You can officially remove the tag underdog from Rory Sutherland’s name.
The 131k run from the flats of Livermore up the brutal climb of Mount Hamilton and the final torture of Sierra Road promised to reveal who planned to be on the final podium.
It was time for Levi Leipheimer and Chris Horner of Radio Shack to hurt people. Time for the crazy card-playing Garmin-Cervelo squad to throw Dan Martin, Tom Danielson, Ryder Hesjedal or even team leader Dave Zabriskie up the mountain. Big guns from big ProTeams and not even bitter Kelly Benefit sprinter Mike Friedman would be saying “lame.”
It was also time for the dark-horses and underdogs to show themselves. UnitedHealthCare’s Rory Sutherland was seventh overall last year. Since the week after that Tour of California, he and DS Mike Tamayo have been planning and training for this one. Until now it’s been a quiet obsession and the goal isn’t another seventh place.
There was time spent in a San Diego wind tunnel with one of the greatest time trialers in recent cycling history, Chris Boardman of England. A training program put together by former Garmin sports physiologist Dr Iñigo San Millán. And plenty of work from Tamayo to make the squad stronger, tougher and more cohesive.
All that work and preparation paid off big time today on Sierra Road. Sutherland took third, battling with Tour de France runner-up Andy Schleck as they chased eventual winner Chris Horner of Radio Shack. And when Levi Leipheimer tried to nip him for that third place, Sutherland kicked even harder.
“I nearly threw up at the finish,” said Sutherland. “That’s how I knew I’d gone hard enough.” He’s now 5th on GC and feeling pretty confident and no barf bag is needed just yet.
“It’s good, it’s a result. This is my job, this is my profession — I don’t like coming in 3rd,” he said. That’s a rider aiming for the top of the podium. His nickname is the sheriff and while he doesn’t look like Clint Eastwood in High Plains Drifter, he is doing the high plains climber thing.
If you spend time with Tamayo, assistant DS Eric Green or Dr. Millan, the story is the same. Sutherland had an athletic epiphany last year and decided he could and would go to the next level. After the wind tunnel work and refining his position with Boardman, his time trial results are better.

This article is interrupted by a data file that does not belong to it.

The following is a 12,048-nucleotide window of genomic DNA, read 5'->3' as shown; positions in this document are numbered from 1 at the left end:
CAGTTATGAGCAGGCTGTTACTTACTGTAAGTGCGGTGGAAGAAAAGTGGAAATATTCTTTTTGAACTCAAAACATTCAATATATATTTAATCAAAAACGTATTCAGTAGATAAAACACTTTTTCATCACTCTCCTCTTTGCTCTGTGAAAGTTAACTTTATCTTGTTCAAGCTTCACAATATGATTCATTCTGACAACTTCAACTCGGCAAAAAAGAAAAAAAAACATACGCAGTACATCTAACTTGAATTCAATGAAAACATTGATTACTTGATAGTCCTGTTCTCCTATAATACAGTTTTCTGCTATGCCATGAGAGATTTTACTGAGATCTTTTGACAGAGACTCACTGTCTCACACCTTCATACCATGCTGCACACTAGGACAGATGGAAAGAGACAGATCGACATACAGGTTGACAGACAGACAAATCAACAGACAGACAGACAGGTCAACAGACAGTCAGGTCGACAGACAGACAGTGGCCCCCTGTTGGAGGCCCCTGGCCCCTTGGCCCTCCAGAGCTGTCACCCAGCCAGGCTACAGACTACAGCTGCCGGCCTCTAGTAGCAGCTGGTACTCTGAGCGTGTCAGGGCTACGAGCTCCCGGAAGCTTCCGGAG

Strict adherence and total belief with San Millan’s training program has also paid dividends. San Millan, who is familiar with test results for Spanish legend Miguel Indurain and new legend Alberto Contador will tell you Sutherland’s numbers are as good as anyone who hopes to win the Tour of California. Physically, he’s there, and the number equal confidence.
It’s not just Sutherland who’s raised his game. UnitedHeathCare opened the wallet, the team stepped up to Pro Continental status, changed their race program to the harder races in Europe and brought in proven, hard core and experienced talents like Charley Wegelius to make sure Sutherland had everything he needed.
The Tour of California is the Tour de France for this team. All the eggs in the basket, all the money on the table, all the suffering and sacrifice for this one race.
It’s one of the enduring mysteries of cycling that nobody really knows, despite all the science and the training and the quantifiable results, whether the form is there. Whether the dreams have legs to back up the fantasy.
Today on the climb up the daunting Sierra road, with all the pressure and money and expectations on Rory Sutherland, he delivered the goods. He’s damn happy and that kind of confidence will feed a team all the way to the finish in Thousand Oaks.
Race favorite Dave Zabriskie of Garmin Cervelo lost almost five minutes today. Rory Sutherland is here to win and perhaps his time has come.